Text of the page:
Home Depot’s pipeline of new stores has a hole in it — and it’s bleeding orange. Citizen opposition to stores is partly to blame for the bleeding. On May 1st, Home Depot released a press statement from its headquarters in Atlanta, Georgia, with the innocuous title, “The Home Depot Updates Square Footage Growth Plans.” The next sentence wasn’t much help either: “Company Focuses on Free Cash Flow and Returns.” It turns out that the source of its “free cash” was derived from its plan to remove “50 Future Openings from New Store Pipeline.” This year, Home Depot will open “only” 36 new stores in the United States, and 19 stores in other countries. The other foreign locations were not disclosed. In addition to canceling 50 new projects, the world’s largest home improvement chain said it was also shutting down 15 operating stores across America, bringing the total to 65 stores abandoned or closed. As many as 1,300 Home Depot ‘associates’ could lose their jobs. The store managers and assistant store managers at these locations, however, will be offered other store management positions within the organization — but the “rest of the associates” will only get work “where available.” Home Depot CEO Frank Blake said closing stores “is always a difficult decision,” but he added, “our decision to slow future store growth… is the right decision and will bring long-term benefits to our associates and to our shareholders.” Home Depot has 2,258 retail stores in all 50 states, the District of Columbia, Puerto Rico, U.S. Virgin Islands, Guam, 10 Canadian provinces, Mexico and China. In fiscal 2007, Home Depot had sales of $77.3 billion and earnings of $4.2 billion — which makes it a more profitable company than Wal-Mart, measured by earnings per dollars of sales. This cutback was euphemistically called a “strategic plan,” similar to Wal-Mart’s startling announcement 11 months ago that it would sharply narrow its pipeline of new superstores. Home Depot says its decision to abandon 36 new projects in 2008 “centers on the Company’s capital efficiency model to improve free cash flow, provide stronger returns for the Company and invest in its existing stores to continue improving the customer experience.” Because of citizen opposition to Home Depot stores, the lead time for getting approval for a store has stretched from 3 or 4 months, to two years — or much longer. The company admitted as much in its press release. “The Company has determined that it will no longer pursue the opening of approximately 50 U.S. stores that have been in its new store pipeline, in some cases for more than 10 years.”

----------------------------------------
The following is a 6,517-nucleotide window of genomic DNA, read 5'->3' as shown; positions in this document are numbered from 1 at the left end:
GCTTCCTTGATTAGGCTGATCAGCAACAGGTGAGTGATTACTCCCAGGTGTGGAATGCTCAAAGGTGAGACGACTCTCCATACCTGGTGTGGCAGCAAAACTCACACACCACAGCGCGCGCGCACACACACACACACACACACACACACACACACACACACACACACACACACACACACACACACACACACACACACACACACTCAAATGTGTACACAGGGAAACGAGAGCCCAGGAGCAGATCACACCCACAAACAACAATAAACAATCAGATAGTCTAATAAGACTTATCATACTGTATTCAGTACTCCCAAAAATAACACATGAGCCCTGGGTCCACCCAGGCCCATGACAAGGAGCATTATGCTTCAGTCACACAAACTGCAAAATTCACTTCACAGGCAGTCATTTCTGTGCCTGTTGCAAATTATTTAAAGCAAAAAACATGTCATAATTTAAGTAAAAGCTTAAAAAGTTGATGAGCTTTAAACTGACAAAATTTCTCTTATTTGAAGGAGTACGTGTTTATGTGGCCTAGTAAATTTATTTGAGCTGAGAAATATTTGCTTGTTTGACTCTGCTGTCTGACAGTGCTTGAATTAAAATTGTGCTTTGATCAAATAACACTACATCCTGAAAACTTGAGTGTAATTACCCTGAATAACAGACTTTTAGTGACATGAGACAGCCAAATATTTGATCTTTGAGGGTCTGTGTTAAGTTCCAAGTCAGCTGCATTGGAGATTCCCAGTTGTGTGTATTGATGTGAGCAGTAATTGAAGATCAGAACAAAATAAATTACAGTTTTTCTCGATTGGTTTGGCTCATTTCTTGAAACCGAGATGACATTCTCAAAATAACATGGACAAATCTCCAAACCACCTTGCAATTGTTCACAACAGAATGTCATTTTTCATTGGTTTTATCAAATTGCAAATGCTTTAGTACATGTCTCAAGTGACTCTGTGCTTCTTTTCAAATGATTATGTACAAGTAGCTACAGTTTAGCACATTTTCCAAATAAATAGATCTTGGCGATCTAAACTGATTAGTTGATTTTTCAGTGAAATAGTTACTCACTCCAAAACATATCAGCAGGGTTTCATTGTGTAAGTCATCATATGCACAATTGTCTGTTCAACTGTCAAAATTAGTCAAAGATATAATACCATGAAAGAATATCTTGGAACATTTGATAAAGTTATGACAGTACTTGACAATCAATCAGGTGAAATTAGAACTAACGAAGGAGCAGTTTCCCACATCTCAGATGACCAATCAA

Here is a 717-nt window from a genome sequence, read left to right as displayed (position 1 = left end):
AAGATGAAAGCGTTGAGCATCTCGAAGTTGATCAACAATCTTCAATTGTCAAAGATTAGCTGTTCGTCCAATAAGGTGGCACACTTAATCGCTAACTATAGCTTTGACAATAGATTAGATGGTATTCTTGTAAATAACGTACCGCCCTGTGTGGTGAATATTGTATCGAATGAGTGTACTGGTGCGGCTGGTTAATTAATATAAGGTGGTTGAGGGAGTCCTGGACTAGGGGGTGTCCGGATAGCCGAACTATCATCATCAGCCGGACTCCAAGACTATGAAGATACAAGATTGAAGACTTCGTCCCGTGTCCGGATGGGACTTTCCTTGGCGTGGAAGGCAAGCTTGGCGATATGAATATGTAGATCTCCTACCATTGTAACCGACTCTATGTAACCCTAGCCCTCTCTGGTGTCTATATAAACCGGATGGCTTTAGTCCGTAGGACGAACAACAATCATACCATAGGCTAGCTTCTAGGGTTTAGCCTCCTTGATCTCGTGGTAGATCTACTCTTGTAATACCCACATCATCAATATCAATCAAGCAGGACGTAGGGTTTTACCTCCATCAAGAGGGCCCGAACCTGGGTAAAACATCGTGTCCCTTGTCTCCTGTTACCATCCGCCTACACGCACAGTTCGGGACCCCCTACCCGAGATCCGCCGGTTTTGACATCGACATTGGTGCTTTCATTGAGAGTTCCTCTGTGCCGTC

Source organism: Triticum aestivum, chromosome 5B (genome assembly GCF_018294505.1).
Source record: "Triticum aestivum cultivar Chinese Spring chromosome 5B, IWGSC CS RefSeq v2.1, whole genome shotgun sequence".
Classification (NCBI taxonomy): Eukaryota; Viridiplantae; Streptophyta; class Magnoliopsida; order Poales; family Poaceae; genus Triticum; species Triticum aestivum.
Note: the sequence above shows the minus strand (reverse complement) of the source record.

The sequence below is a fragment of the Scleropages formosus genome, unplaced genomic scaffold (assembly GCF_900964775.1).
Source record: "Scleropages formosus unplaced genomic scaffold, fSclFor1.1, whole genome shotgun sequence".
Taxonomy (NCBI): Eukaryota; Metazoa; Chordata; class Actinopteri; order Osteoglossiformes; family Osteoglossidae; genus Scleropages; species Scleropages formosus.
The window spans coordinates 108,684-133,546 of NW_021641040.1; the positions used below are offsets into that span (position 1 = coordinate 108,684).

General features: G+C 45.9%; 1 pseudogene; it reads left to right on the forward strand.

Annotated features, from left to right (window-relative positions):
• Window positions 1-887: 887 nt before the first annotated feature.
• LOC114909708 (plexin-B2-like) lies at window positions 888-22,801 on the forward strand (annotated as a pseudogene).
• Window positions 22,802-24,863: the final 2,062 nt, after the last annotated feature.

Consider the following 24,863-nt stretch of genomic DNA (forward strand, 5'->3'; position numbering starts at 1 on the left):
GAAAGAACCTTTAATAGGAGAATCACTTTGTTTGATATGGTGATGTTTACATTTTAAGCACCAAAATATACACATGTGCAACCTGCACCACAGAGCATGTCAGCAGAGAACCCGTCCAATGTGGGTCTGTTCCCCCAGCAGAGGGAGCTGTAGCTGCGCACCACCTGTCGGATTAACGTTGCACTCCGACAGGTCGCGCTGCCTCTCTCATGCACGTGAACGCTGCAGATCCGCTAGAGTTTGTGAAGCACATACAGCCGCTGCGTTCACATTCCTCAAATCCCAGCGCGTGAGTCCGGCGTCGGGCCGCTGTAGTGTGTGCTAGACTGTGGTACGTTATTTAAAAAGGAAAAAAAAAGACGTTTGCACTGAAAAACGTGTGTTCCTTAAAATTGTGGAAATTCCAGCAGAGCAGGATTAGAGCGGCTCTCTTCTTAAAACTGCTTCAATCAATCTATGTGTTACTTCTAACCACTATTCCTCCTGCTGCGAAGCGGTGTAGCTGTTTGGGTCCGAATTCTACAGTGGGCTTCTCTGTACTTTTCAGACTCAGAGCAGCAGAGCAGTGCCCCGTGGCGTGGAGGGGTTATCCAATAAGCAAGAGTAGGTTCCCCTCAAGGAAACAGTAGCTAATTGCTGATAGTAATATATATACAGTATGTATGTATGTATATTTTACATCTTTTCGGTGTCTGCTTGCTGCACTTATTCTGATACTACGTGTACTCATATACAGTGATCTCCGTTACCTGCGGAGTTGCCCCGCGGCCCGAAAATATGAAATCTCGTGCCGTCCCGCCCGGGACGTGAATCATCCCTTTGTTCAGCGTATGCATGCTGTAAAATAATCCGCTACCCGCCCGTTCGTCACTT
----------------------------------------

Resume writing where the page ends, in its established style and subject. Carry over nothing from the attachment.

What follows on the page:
By cutting back on the roster of new stores, Home Depot can tell Wall Street that its capital spending on new stores will be constrained by $1 billion over the next three years. This, the company says, means “stronger returns and enhancing the Company’s capital efficiency model.” Those last three words in laymen’s terms means the retailer has been wasting its money in projects that either don’t come online, or that steal from other company stores when built — a form of cannibalization — which is capital inefficiency. Home Depot described its new store diet as a “disciplined approach” to how it invests in growth, and will allow the company to focus on “our core retail business, in this case our existing stores, which drive our most profitable sales.” Rather than chase a prospective buck at a new store, they will try to improve the sales productivity at its current stores. That means more store maintenance, redoing the look of the store, and other strategies to “improve all elements of the customer’s shopping experience.” All this is code language for the fact that Home Depot overreached, was growing too fast, with stores that were located too close to one another. The souring housing market would not sustain the retailer’s current level of growth, and consumers aren’t spending as much on home improvement projects, as consumer confidence tanks, and discretionary income falls. As far as shutting down existing stores, Home Depot says it performed a thorough evaluation of its “store portfolio,” and decided to shutter 15 underperforming U.S. stores that do not meet the Company’s targeted returns. Blake mentioned the retailer’s over-saturation in his rationale for thinning out its stores: “We put our real estate projects through a tight capital efficiency model. This model prioritizes locations that make the most efficient use of capital, reduce cannibalization and drive higher returns. By building fewer stores, in the best locations, and making sure our existing stores are profitable, our company will be in a much stronger competitive position.” The 15 “loser” stores are located in: East Fort Wayne, Indiana; Marion, Indiana; Frankfort, Kentucky; Opelousas, Louisiana; Cottage Grove, Minnesota; East Brunswick, New Jersey; Saddle Brook, New Jersey; Rome, New York; Bismarck, North Dakota; Findlay, Ohio; Lima, Ohio; Brattleboro, Vermont; Beaver Dam, Wisconsin; Fond du Lac, Wisconsin; and Milwaukee, Wisconsin. Closing these 15 stores will cost the company $186 million. Cancellation of the 50 stores will cost the company another $400 million in “capitalized development costs and ongoing obligations” at those sites. The axed stores will go dark within the next two months. In many of these locations, area residents will be thrilled that the orange logo is coming down. In Brattleboro, Vermont, for example, Home Depot opponents in 2003 encouraged their neighbors to stay away from the new Home Depot when it opened. Home Depot called that boycott “bizarre…at the least this is most undemocratic.” Home Depot moved into the shell of a former Ames discount store — the spoils of war after Ames shut down all its New England stores. A consortium of Home Depot, Kohl’s, and Wal-Mart bid on the dead Ames stores in bankruptcy court. Home Depot got the Brattleboro store, and moved right into the Ames building. But a group called BrattPower created a three part campaign: (1) to convince Home Depot not to set up shop in Brattleboro through a vigorous petition and educational campaign; (2) failing that, to encourage the greater community to continue to buy local while boycotting Home Depot; and (3) to be working for changes in the regulations and laws of the town government so as to prevent box store development in the future. “We do not need, or want, nor do we intend to support a Home Depot in Brattleboro,” the group said. That vigorous boycott Home Depot campaign paid off this week, creating one of the ‘underperforming’ stores on Home Depot’s hit list.